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An Illinois reporter is receiving praise after sharing a powerful message against race and hair discrimination.
Treasure Roberts, a reporter and fill-in anchor with WMBD/WYZZ News in Peoria, Ill. took to Twitter to celebrate her first day wearing braids on-air. According to the 24-year-old, she had been advised by a director to avoid wearing her hair in braids, and advised her to take any footage of herself with braids out of her newsreel.
“Years ago I was told to take a clip out of my newsreel because I was wearing braids,” Roberts wrote. “The news director told me I wouldn’t get a job with braids. I left the clip in and landed a job in the industry. Now, I’m wearing them on-air for the first time. Braids are professional.”
Years ago I was told to take a clip out of my newsreel because I was wearing braids. The news director told me I wouldn’t get a job with braids. I left the clip in and landed a job in the industry. Now, I’m wearing them on-air for the first time. Braids are professional. pic.twitter.com/pqjhpEYI4z— Treasure Roberts (@TRobertsTV) August 4, 2020
The tweet quickly went viral, with more than 15,000 retweets and more than 147,000 likes from people applauding Roberts for her conviction.
“BRAIDS. LOCS. SHORT CROP. ‘FRO It’s what’s IN your head that matters, not what’s ON it ( and you look great ) And yes, professional,” tweeted NPR Host Michel Martin. “So proud.”
“You're an inspiration, and excellent roles model to women, especially women of colour,” another follower wrote. “I love [that] you didn't bend your principles.”
Roberts’s post also prompted comments from women sharing similar instances of discrimination in the workplace over their protective styling.
“Definitely can relate,” one woman wrote. “ I had my TV News professor point out my hair in a news package I did. My hair is (was) huge and natural and I wore it down and it just goes to show you that I’m wearing my hair the same way as my non-black counterparts would, but my hair is suddenly a problem.”
Many women in Hollywood have been using their public platform to give visibility to natural hair both on and off-screen. Actresses such as Viola Davis, Gabrielle Union and Kerry Washington have all spoken publicly about normalizing Black hair and reframing the narrative of natural hair and protective styling as “unprofessional.”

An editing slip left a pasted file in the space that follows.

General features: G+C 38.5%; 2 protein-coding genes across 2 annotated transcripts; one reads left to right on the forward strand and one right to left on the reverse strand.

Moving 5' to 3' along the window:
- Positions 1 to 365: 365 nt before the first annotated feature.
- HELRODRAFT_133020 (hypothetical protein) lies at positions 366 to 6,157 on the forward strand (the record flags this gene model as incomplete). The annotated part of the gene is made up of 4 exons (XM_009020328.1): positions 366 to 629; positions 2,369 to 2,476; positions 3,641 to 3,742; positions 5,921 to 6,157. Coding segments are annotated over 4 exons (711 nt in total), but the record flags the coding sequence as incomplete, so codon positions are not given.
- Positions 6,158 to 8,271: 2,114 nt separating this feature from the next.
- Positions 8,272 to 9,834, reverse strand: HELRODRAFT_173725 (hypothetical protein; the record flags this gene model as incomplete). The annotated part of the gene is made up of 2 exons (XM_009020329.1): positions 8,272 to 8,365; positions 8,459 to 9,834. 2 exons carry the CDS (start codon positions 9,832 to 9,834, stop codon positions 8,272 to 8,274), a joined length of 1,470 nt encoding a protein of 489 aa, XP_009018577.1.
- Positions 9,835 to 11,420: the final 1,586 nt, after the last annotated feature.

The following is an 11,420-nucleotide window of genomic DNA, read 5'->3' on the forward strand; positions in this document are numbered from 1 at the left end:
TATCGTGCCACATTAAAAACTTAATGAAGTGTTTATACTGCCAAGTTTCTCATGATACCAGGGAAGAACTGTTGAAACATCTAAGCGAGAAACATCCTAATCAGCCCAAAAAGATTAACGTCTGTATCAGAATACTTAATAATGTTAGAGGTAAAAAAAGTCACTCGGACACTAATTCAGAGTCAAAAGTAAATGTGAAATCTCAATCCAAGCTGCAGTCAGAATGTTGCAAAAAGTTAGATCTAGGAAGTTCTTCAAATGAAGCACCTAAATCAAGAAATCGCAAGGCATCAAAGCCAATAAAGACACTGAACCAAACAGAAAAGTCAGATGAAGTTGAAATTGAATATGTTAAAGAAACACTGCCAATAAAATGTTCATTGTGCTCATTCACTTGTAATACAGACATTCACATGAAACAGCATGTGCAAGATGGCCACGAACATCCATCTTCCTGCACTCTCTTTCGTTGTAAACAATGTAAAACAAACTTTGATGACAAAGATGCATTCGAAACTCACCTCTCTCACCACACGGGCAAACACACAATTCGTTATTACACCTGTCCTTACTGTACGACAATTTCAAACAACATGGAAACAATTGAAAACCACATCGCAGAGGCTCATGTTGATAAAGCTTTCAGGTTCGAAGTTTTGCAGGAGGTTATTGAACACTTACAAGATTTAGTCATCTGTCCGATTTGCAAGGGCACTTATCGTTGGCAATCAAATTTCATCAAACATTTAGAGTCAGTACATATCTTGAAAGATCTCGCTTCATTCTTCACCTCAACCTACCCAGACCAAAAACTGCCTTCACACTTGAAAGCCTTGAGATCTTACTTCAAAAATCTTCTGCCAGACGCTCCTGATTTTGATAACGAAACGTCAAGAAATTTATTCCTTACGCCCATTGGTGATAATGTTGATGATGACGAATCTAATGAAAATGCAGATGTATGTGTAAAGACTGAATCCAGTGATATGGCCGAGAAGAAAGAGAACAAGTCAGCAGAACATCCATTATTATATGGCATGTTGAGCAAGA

However, many BIPOC, particularly Black women, continue to face discrimination due to their hair’s natural texture or protective styles such as braids, locs and twists. In 2019, California became the first state to pass the CROWN Act, a law which aims to “Create a Respectful and Open World for Natural Hair” by extending protections in housing, education and employment codes to include hair as a form of race-based discrimination.
A study conducted by Dove revealed that Black women are 80 per cent more likely to change their hair to conform to social norms and expectations at work. In addition, Black women are also 1.5 times more likely to be sent home from work due to their hair.
So far, only seven states have passed the CROWN Act, making moments like Roberts first on-air appearance wearing braids a moment worth celebrating to help raise awareness for hair discrimination as a form of race-based discrimination.
In an interview with Allure, Roberts said he overwhelming response to her tweet has been overwhelming but encouraging.
“I am so happy that I was able to inspire thousands of people nationwide and even some people outside of the US,” she said. “Representation is important and I hope that other journalists and Black women, in general, are motivated to be unapologetically themselves.”